November 8, 2019 | ERC 401 | 12:00 PM | KICP Seminar
Emmanuel S Schaan, Lawrence Berkeley National Laboratory

Current CMB lensing measurements rely heavily on temperature (vs polarization). In this regime, extragalactic foregrounds produce significant lensing biases, which are difficult to control with frequency cleaning or masking. After reviewing existing methods, I will clarify the analogy between galaxy lensing and CMB lensing, and use it to split the standard CMB lensing quadratic estimator into shear-only and magnification-only estimators. The different symmetries of the lensed CMB and extragalactic foregrounds make the shear-only estimator robust to this contamination, as I will demonstrate with realistic simulations. I will generalize these estimators to optimal "multipole" estimators, and show one avenue to generalize them to polarization and maximum likelihood lensing methods. Furthermore, extragalactic foregrounds are emitted at cosmological distances, and are therefore themselves lensed. This causes an additional bias to CMB lensing, but is also potentially a new signal. I will propose a method to measure the lensing of foregrounds like the cosmic infrared background, and of intensity maps like the 21cm.

Binary evolution: a multi-messenger, multi-band puzzle
November 15, 2019 | ERC 401 | 12:00 PM | KICP Seminar
Katelyn Breivik, Canadian Institute for Theoretical Astrophysics

Recent observations of binary black hole and binary neutron star mergers have ignited interest in the formation and evolution of compact-object binary systems. However, by the time a compact-object binary merges and produces gravitational-wave/electromagnetic signals we can observe, much of the evolutionary history of the stellar progenitors is washed away. By combining binary population synthesis simulations with observations, we can constrain the uncertain processes that govern the evolution of binary stars from zero age main sequence through to compact object formation and merger. In this talk I will introduce a community developed population synthesis code: COSMIC and highlight recent work on how we can combine binary population simulations with future observations from the Laser Interferometer Space Antenna (LISA) and Gaia to constrain the formation of compact-object binaries.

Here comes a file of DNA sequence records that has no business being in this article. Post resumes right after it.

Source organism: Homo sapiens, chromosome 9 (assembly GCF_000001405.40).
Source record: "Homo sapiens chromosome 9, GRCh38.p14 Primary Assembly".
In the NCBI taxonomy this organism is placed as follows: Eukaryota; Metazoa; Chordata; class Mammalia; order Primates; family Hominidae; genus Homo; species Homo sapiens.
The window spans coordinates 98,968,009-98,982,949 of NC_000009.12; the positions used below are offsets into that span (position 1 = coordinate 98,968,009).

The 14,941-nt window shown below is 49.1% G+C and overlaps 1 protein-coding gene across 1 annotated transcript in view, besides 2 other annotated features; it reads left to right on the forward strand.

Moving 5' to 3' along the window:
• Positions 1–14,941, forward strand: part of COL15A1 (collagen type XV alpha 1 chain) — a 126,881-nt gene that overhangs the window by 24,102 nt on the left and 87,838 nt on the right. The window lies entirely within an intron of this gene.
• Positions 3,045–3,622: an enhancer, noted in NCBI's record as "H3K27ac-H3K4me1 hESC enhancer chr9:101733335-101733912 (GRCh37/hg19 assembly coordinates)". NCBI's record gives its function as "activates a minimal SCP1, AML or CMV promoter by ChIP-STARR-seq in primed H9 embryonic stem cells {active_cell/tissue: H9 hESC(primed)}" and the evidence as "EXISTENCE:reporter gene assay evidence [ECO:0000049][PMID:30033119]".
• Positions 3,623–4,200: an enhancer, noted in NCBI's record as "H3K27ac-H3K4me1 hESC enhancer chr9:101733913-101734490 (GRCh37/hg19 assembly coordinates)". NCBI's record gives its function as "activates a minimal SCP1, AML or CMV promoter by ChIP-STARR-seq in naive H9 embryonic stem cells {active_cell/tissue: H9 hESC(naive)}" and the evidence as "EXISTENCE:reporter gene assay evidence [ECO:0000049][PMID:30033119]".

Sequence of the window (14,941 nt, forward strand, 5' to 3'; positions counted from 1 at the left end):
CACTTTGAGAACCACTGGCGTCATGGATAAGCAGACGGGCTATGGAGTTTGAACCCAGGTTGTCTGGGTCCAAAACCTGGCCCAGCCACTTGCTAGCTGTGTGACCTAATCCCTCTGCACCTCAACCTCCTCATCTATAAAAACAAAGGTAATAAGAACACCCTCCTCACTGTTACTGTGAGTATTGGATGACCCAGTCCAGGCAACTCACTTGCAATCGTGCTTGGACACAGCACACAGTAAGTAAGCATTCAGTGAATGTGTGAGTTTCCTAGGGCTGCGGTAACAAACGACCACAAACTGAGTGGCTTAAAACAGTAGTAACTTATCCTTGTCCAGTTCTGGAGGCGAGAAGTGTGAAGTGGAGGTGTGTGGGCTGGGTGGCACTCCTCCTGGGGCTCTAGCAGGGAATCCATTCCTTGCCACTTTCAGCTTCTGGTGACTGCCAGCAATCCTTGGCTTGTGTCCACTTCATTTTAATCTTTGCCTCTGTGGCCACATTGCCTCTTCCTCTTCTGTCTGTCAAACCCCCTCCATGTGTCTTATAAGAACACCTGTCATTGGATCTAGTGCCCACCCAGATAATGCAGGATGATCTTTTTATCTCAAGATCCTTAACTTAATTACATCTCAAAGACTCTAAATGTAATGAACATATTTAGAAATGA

Single electron charge resolution with the first prototypes of DAMIC-M skipper CCD's
November 22, 2019 | ERC 401 | 12:00 PM | KICP Seminar
Pitam Mitra, University of Washington

The DAMIC (Dark Matter In CCDs) experiment has pioneered the detection of nuclear and electronic recoils in the silicon bulk of charge coupled devices (CCDs) to search for dark matter particles. A 40g detector is presently being operated at the SNOLAB underground laboratory. The DAMIC-M experiment---to be installed at the Laboratoire Souterrain de Modane in France---is the successor to DAMIC at SNOLAB. This kg-size detector will feature a novel CCD readout with unprecedented single electron-hole pair resolution. First prototypes of DAMIC-M CCDs were packaged and characterized. A resolution of 0.07 electrons was achieved. In this talk, I will present the packaging procedure, the implementation of the CCD readout sequence, and the characterization of the first CCDs. I will also summarize the experimental design and science goals of the DAMIC-M experiment.

FRB Astrophysics in the Era of CHIME
December 6, 2019 | ERC 401 | 12:00 PM | KICP Seminar
Emmanuel Fonseca, McGill University

Fast radio bursts (FRBs) are millisecond-duration signals of extragalactic origin; the nature of the FRB source is largely unknown and the subject of active debate. The discovery of repeating sources has further amplified their mysterious nature since non-cataclysmic models must be able to explain the diverse observed properties of the FRB phenomenon. Current projections indicate that thousands of FRBs occur across the sky per day, though most premier facilities are not suited for detecting many FRBs over a large sky area and in real time, thus making large-sample analyses difficult until now. In this talk, I will discuss the autonomous FRB detection instrument built for the Canadian Hydrogen Intensity Mapping Experiment (CHIME). I will highlight recent science results from the CHIME/FRB project and share prospects for localizing repeating FRB sources found by CHIME/FRB to their host galaxies, the latter of which enables multi-wavelength studies of the sources and their environment.